The Burning Land, Paperback Book
4 out of 5 (2 ratings)


The fifth novel in Bernard Cornwell's epic and bestselling series on the making of England and the fate of his great hero, Uhtred of Bebbanburg.BBC2's major Autumn 2015 TV show THE LAST KINGDOM is based on the first two books in the series.To King Alfred he is the `lord of battles'.

He has gained riches, loyal men and a beloved wife. But Uhtred is dogged by betrayal and tragedy.The ailing Alfred presses Uhtred to swear loyalty to his son and heir Edward, preventing the warrior lord from taking vengeance on those who stole his home at Bebbanburg.

Now Uthred will once again defend the Christian kingdom - in a battle which could smash the growing power of the deadly Danes.In so doing he meets a woman more dangerous than any warlord.

A killer, a schemer with a dark power over men's hearts: Skade.Uhtred of Bebbanburg's mind is as sharp as his sword.

A thorn in the side of the priests and nobles who shape his fate, this Saxon raised by Vikings is torn between the life he loves and those he has sworn to serve.


  • Format: Paperback
  • Pages: 488 pages
  • Publisher: HarperCollins Publishers
  • Publication Date:
  • Category: Historical adventure
  • ISBN: 9780007219766

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Review by

The Burning LandFifth novel in this series. Like the others, this is a good page turner, but Uhtred remains, for me, as unsympathetic as ever. It is odd that an author who clearly, to judge by his historical afterword, and rightly in my view, regards Alfred as truly deserving the title "the Great", continues to portray the King is such an unsympathetic light. His son, the future King Edward the Elder, is treated in the same way, though Uhtred's opinion of the Aetheling is improving by the end of the novel after the Vikings are defeated at Benfleet. As in earlier novels, the relentless slaughter is described graphically and is a little wearisome.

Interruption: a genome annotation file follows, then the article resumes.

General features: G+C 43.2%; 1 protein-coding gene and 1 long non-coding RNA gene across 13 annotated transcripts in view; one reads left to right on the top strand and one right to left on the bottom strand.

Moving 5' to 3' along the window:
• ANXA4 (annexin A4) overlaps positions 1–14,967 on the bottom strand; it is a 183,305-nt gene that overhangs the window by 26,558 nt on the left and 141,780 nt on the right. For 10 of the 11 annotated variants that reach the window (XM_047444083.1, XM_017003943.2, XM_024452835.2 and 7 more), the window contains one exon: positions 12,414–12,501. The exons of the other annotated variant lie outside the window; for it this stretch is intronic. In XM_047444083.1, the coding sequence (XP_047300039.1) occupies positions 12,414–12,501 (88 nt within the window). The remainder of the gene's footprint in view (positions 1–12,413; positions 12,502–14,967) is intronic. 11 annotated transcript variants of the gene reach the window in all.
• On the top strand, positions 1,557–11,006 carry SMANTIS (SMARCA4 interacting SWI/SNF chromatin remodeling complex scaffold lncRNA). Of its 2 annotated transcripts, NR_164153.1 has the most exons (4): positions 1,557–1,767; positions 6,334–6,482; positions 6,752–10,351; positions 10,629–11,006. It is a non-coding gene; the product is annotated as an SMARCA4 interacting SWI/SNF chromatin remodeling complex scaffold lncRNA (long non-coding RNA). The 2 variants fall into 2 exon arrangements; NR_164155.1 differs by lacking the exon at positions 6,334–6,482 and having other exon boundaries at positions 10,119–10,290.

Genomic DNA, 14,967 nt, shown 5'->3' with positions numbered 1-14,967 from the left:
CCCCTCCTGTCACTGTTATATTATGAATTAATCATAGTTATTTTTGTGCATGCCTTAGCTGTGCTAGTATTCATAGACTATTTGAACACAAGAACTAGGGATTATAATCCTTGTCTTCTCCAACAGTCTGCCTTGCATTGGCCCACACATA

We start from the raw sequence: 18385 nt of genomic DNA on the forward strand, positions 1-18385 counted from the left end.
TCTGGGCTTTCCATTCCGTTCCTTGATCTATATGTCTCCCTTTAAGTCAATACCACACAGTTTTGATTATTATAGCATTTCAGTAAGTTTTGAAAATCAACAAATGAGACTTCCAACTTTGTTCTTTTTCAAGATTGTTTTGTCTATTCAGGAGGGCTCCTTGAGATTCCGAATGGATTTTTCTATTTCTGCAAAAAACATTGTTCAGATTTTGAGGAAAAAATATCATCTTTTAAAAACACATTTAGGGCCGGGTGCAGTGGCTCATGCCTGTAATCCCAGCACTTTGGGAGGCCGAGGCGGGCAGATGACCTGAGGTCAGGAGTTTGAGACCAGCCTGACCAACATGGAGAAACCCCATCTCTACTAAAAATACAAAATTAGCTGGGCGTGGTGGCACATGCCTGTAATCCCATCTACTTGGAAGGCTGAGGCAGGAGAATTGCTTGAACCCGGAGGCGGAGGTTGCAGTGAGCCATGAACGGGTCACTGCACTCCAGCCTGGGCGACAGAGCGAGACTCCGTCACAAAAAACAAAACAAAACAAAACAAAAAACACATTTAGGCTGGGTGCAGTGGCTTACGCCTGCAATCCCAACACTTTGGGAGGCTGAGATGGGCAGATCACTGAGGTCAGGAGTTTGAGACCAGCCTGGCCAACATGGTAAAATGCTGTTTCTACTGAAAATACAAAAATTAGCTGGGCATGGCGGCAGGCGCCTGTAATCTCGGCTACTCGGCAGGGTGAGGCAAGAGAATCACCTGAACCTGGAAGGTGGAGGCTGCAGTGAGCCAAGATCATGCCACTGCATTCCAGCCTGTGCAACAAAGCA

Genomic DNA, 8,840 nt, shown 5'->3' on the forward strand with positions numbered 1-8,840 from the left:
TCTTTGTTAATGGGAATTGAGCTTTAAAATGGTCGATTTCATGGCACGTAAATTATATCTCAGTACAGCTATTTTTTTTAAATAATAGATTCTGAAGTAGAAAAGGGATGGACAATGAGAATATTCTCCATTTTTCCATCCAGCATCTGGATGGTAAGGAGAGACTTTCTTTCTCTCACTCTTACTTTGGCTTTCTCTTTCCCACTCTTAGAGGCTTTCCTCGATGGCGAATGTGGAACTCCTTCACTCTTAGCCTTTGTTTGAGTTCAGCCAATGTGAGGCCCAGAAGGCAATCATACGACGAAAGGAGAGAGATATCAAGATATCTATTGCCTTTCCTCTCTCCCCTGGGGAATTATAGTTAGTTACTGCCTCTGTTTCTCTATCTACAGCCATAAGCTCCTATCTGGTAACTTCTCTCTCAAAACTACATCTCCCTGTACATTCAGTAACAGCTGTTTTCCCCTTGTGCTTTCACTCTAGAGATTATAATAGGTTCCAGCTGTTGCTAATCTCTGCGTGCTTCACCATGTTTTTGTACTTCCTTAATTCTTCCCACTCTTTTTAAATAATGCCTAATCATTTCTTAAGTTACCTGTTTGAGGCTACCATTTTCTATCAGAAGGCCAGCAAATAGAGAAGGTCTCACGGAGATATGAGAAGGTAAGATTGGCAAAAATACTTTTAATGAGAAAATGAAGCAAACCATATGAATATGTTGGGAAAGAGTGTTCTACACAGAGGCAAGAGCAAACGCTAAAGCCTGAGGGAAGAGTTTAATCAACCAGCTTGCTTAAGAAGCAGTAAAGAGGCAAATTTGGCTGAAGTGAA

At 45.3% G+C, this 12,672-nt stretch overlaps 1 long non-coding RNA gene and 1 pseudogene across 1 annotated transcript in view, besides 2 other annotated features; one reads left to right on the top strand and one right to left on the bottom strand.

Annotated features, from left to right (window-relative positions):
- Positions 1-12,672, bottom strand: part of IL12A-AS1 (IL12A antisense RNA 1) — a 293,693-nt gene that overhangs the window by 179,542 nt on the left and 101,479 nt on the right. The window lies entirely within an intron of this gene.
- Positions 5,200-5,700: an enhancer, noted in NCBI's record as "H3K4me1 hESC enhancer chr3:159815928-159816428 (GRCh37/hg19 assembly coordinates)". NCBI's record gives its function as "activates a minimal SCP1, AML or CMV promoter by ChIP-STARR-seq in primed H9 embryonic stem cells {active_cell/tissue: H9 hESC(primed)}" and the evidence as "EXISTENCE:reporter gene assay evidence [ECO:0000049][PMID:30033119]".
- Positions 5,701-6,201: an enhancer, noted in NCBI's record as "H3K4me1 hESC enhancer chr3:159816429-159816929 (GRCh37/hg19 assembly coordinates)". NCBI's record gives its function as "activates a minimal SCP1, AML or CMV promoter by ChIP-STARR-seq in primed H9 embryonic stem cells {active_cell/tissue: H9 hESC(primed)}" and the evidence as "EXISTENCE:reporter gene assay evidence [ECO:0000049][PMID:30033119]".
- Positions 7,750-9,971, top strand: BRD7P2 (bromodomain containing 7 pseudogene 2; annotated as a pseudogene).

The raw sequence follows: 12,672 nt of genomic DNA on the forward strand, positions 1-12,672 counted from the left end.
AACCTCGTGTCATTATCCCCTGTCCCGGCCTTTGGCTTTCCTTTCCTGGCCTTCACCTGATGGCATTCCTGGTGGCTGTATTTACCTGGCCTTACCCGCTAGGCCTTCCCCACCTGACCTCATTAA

Review by

This fifth instalment of the Saxon Stories is set during the early 890s when Alfred the Great is ailing yet is still the most powerful man in the divided England that he hopes to unite.As usual, the tale is narrated by the anti-hero of the piece, Lord Uhtred, who is a Saxon warrior with a liking for his countrymen’s enemies, the Danes. At one time or another he has fought on both sides, as he does is this tale, though he’s predominantly – and unwilling – on the Saxon side in this episode.By now Uhtred is in his mid-thirties with a renowned reputation as a great warlord. He is a pagan but is also good friends with three Christian priests. His conversation with them is often amusing, as are his confrontations with priests who he doesn’t get along so well with.Uhtred is also a man who honours his pledged oaths. This leads to him leading more great battles against the Danes, first on behalf of King Alfred – who he doesn’t like – and lastly on behalf of Alfred’s daughter Æthelflæd – who he likes well.As always, Bernard Cornwell’s depictions of battle scenes are vivid and believable. This is one of the author’s greatest talents. Confrontation of all varieties, be it physical or verbal, is expertly portrayed. The characterization and plotting are also superb.The thing that, in my view, prevents Mr Cornwell from being an even better writer than he is – and he’s one of my favourites – is his dialogue attribution. The actual dialogue is excellent, but for 90+ per cent of the time he interrupts the flow by needlessly reminding the reader who’s speaking, more often than not inserting this pointless information (pointless because it’s obvious who’s speaking) in the middle of sentences, as the following excerpt shows:“He’s only doing it,” Æthelflæd said, “so my father doesn’t attack him.”“He’s a weasel’s earsling,” I said.“He wants East Anglia,” she said. “Eohric’s a weak king and Haesten would like his crown.”“Maybe,” I said dubiously, “but he’d prefer Wessex.”The reader knows whether it’s Uhtred or Æthelflæd speaking, not only because there are no other characters taking part in the conversation, but also because these are two strong characters. Mr Cornwell maybe does not realise that the strength of his characters make it clear to the reader who’s talking, just as he fails to grasp how irritating is to have his well-written dialogue swamped with superfluous attribution.This is the best example of needless dialogue attribution, plus it’s the stupidest line in the book: “I am Ragnar Ragnarson,” Ragnar said.Anyway, apart from this pet hate of mine, this is a great read by a great author. I really like Uhtred, Alfred, Ragnar, Haesten, Æthelflæd, and most of the priests. I also like a character new to this series, namely Skade – beautiful but brutal.

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